Clarinda, the first Mrs Parkes, who married him when he was just a lad of 21, was apparently the love-of-his-life for the next five decades – but it was only months after she died (after a long illness) that Eleanor was married to Henry. As a contemporary commentator said in the papers, ‘…the community was startled by a report which was published, that Sir HENRY PARKES had just been married”…. The shock wasn’t just that ‘….she is considerably younger than her husband’ – 32, when he was 74 – but also the fact they had been an item while his elderly wife was ailing, and in fact already had two children together! So the untold story was that Sir Henry Parkes had married his mistress after his wife had died. His political opponents and the papers made the most of the situation….

This relationship was contentious – his daughters were reported to have left the house in disgust, his servants all quit before he returned with his bride, and the doors of Parliament were closed to him due to his ‘indiscretion’.

Lady-Eleanor-Parkes aged 14, by John Botterill, 1870

It was justified in the press:

The facts of the matter are, we learn, that the aged statesman, feeling the loneliness of his life when State cares, gave him a brief respite, determined some short time ago—for he is not a man to dilly-dally in such an important matter—that his final days should be soothed and made happy by a second partner of his joys and sorrows. …..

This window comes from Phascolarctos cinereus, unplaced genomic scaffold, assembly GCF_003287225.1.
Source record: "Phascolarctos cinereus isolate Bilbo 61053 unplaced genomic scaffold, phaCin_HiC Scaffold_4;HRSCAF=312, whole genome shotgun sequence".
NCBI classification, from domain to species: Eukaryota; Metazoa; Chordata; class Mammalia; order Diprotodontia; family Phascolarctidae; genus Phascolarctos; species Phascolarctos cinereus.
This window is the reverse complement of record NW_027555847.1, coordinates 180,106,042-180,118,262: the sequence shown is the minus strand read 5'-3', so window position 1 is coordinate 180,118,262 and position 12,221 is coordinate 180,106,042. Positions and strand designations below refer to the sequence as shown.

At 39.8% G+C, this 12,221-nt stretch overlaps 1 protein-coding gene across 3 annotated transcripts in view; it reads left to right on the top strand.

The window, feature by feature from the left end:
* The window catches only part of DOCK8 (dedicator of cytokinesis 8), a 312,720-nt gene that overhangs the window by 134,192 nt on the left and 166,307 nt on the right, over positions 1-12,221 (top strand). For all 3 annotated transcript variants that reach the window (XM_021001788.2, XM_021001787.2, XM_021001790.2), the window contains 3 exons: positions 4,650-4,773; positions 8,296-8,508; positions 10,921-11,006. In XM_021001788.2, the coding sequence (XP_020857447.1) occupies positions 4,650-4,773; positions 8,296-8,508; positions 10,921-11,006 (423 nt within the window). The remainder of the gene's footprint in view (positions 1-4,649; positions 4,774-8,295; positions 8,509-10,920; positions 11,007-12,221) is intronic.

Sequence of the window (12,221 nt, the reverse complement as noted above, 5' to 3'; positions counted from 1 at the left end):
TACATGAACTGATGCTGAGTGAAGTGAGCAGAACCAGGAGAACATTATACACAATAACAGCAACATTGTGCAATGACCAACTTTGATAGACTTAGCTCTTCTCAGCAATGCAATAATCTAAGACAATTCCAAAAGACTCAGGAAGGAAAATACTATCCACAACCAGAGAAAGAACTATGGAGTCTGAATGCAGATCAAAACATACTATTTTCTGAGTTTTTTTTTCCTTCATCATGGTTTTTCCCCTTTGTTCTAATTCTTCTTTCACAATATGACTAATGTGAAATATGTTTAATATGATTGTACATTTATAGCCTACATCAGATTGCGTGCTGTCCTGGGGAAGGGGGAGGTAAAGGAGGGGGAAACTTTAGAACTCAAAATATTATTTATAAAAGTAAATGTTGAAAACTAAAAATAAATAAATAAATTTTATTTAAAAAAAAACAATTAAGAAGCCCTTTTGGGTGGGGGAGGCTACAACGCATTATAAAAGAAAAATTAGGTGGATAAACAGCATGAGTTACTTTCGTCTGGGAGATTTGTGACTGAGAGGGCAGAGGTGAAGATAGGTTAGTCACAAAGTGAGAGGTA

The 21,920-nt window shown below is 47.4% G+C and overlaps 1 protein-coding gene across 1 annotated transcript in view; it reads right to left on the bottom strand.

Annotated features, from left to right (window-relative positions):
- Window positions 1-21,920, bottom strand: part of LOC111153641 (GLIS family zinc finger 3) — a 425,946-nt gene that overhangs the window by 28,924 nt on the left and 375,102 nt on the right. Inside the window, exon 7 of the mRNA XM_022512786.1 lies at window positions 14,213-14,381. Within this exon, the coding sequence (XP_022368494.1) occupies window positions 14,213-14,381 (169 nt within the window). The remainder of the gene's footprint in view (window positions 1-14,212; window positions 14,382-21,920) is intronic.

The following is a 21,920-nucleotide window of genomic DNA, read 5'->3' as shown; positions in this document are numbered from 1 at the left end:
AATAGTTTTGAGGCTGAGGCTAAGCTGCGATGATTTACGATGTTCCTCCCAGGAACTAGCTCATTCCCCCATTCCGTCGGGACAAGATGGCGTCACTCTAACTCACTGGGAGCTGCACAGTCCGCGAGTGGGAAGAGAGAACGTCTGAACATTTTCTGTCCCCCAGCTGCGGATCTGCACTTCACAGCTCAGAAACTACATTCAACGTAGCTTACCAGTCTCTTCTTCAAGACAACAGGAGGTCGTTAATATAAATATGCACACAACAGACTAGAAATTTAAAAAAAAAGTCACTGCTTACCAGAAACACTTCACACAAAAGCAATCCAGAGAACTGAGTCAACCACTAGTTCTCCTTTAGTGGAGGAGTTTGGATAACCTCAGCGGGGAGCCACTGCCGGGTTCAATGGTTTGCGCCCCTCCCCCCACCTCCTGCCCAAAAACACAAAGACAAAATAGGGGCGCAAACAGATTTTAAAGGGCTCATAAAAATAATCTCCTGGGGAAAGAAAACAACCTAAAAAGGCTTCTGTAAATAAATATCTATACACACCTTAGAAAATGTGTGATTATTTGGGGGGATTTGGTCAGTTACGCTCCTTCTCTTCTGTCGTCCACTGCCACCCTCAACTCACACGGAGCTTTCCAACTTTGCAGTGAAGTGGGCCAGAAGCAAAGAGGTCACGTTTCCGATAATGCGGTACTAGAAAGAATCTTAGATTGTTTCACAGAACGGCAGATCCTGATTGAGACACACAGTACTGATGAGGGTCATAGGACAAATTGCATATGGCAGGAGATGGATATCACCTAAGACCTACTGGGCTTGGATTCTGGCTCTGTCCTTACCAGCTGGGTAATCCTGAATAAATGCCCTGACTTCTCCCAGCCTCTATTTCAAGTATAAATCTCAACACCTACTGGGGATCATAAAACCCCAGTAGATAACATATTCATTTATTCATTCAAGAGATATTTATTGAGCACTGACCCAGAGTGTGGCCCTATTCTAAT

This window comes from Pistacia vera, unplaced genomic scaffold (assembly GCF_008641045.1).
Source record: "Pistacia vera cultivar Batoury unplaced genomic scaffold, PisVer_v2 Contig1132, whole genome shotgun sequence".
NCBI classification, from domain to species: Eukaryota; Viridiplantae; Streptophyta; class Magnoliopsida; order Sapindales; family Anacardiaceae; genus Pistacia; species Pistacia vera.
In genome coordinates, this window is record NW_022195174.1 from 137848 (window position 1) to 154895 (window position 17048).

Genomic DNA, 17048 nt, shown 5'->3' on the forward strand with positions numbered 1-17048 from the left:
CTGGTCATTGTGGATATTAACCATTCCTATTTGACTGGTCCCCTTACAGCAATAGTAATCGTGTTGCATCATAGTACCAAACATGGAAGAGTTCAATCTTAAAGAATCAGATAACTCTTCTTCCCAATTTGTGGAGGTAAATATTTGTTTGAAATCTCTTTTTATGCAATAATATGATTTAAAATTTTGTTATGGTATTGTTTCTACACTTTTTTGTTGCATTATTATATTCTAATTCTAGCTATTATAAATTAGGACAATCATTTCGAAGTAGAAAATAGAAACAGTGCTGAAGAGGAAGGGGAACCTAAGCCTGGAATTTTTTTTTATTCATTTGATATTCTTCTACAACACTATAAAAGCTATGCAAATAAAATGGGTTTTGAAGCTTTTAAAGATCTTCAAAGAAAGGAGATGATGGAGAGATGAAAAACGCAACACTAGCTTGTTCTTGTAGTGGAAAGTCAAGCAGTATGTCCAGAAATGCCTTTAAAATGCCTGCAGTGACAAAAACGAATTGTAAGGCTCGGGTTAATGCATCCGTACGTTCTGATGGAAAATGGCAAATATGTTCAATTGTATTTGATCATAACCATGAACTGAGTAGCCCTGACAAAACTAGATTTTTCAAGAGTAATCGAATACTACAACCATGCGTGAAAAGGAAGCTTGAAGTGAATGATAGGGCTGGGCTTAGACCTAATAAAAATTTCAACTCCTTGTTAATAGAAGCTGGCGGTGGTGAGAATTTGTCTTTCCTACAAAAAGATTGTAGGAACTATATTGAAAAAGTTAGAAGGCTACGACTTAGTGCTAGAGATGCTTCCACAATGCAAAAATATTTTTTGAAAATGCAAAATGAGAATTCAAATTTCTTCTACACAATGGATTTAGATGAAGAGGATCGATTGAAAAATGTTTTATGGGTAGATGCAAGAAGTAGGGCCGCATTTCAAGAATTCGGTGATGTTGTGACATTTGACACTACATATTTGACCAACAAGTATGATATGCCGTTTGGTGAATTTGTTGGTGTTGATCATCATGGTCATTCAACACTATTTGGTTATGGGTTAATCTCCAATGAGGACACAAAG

However, the plan of being soothed by Eleanor came crashing down when she became ill and soon died, in 1895.

Sir Henry Parkes continued his career of scandal by marrying his housekeeper, Julia, only three months after Eleanor passed away! Julia was an Irish migrant, and had been employed as the housekeeper / nanny in the Parkes household. She nursed the ailing Lady Eleanor, and it is said that Eleanor herself requested that Julia marry the elderly Sir Henry Parkes. Although somewhat scandalous, this made sense in the Victorian world: there were five young children in the household, and Henry had died penniless and in debt. Julia fulfilled his wish – she dedicated the rest of her life to this step-family, never re-marrying and going to great lengths to provide them with a stable upbringing. She was a remarkable woman.

The Image: both a Photograph and a hand-painted Miniature.

Lady Parkes as a Young Girl
“Lady Eleanor Parkes as a Young Girl”

This very engaging image is actually an albumen silver carte-de-visite, the traditional way of providing images for family & friends; however, while most would be placed into specially made albums with spaces the exact size of the image, this example is intact in it’s original Victorian frame, and behind glass. This is essential, as the fine painted surface, applied over the photographic image, is very vulnerable. The effect is superb, to the degree that when this was sold as a portrait of an unknown girl, it was also described as a ‘portrait miniature’ rather than a hand-coloured photograph.